THE OLYMPIC FLAME braved stormy seas and heavy rain Thursday on its final day in Ireland, a visit that highlighted the growing unity between Protestants and Catholics.
The flame and its army of support staff boarded a ferry Thursday for Scotland after a virtually trouble-free five days touring every corner of Northern Ireland as well as Dublin.
Northern Ireland police boosted security all week to deter Irish Republican Army outlaws from disrupting events. But only the arrival of foul weather posed a problem Thursday, particularly as one torchbearer carried the flame by boat across white-capped Lough Neagh, the biggest lake in either Britain or Ireland.
Several hundred locals deployed waterproof ponchos and umbrellas in pelting rain as they awaited the boat’s arrival at the lakeside village of Ballyronan.
Eorann O’Neill, a 16-year-old swimming enthusiast, was given the honour of bearing the flame in a lantern on its 9-mile (15-kilometer) voyage. Eorann said the storm made the crossing much choppier than expected but, donning a life-preserving vest, she kept waving at well-wishers all along the shoreline and in a flotilla of accompanying boats.
Thursday’s torch relay began along County Down’s south coast where, as the song goes, the Mountains of Mourne sweep down to the sea.
There the star attraction among torchbearers was comedian Patrick Kielty, who started his career with stand-up routines parodying the politics and personalities of the Northern Ireland conflict. Today he’s one of the best-known TV presenters in Britain.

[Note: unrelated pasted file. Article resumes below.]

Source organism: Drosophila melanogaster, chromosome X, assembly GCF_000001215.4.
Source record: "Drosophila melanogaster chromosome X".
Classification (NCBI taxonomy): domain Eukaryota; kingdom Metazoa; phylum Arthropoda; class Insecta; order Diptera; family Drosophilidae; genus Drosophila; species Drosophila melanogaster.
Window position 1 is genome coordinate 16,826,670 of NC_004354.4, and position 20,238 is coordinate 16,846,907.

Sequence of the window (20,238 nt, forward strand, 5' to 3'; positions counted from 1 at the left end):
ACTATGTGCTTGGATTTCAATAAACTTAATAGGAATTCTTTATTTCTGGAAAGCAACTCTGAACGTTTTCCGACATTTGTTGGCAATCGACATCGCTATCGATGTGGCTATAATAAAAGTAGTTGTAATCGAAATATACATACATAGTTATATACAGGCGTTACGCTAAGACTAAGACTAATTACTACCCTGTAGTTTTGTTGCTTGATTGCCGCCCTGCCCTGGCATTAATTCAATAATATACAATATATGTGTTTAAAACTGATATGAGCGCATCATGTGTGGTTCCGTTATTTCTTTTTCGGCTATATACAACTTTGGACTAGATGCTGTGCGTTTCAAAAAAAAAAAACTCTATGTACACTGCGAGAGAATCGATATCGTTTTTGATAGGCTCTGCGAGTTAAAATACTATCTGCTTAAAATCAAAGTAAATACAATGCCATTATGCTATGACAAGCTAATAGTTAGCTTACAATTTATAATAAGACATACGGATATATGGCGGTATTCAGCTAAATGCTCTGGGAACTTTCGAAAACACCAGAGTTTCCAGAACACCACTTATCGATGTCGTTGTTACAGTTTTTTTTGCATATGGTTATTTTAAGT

Kielty, 41, jumped and clicked his heels together with torch in hand — fulfilling a dare he’d made with a friend, he said — and stopped midway to kiss his mother as he ran through Dundrum, his home village by the Irish Sea. While Kielty typically skewers sentimentalism, he said getting to run through Dundrum, where he grew up in one of the few Catholic families in a mostly Protestant area, left him choked up.
“The minute the torch was put in my hand,” he said, “someone whispered in my ear: ‘You’re doing Dundrum proud. And your dad would have been very proud. Off you go.’”
Although Kielty rarely speaks about it in public, his father was one of the 3,700 people killed in the past four decades of conflict over Northern Ireland.
In 1988, Jack Kielty, 44, was shot to death in the Dundrum office of his construction firm by the Ulster Defence Association, the major Protestant paramilitary group in Northern Ireland. Jack Kielty was to be the key witness in an extortion trial against the UDA’s commander.
Since Sunday, the Olympic flame has passed through scores of towns, villages and communities still healing from past killings and bombings. But those committed to keeping the conflict alive — IRA die-hards opposed to their side’s 2005 decision to renounce violence and disarm — had zero impact on celebrations that brought both sides of the community together, particularly at Wednesday night’s street party in front of Belfast City Hall.
Police units were attacked with hand grenades in separate attacks in Belfast on Wednesday and the second-largest city, Derry, on Saturday, but nobody was injured and neither attack affected the Olympic relay.
On Monday, a street protest by Derry supporters of IRA splinter groups turned unruly and forced police to divert the torch run there down an alley beside city hall. But the aftermath demonstrated just how isolated and politically irrelevant the IRA remnants have become. Leaders of Northern Ireland’s stable and popular Catholic-Protestant government, among them a former IRA commander, condemned the militants’ stunt as idiotic and embarrassing.
The torch relay is nearly three weeks into its 10-week tour of the United Kingdom, concluding with the Olympic opening ceremony July 27. It is visiting all four parts of the United Kingdom — England, Scotland, Wales and Northern Ireland — as well as the British islands of Jersey, Guernsey and the Isle of Man.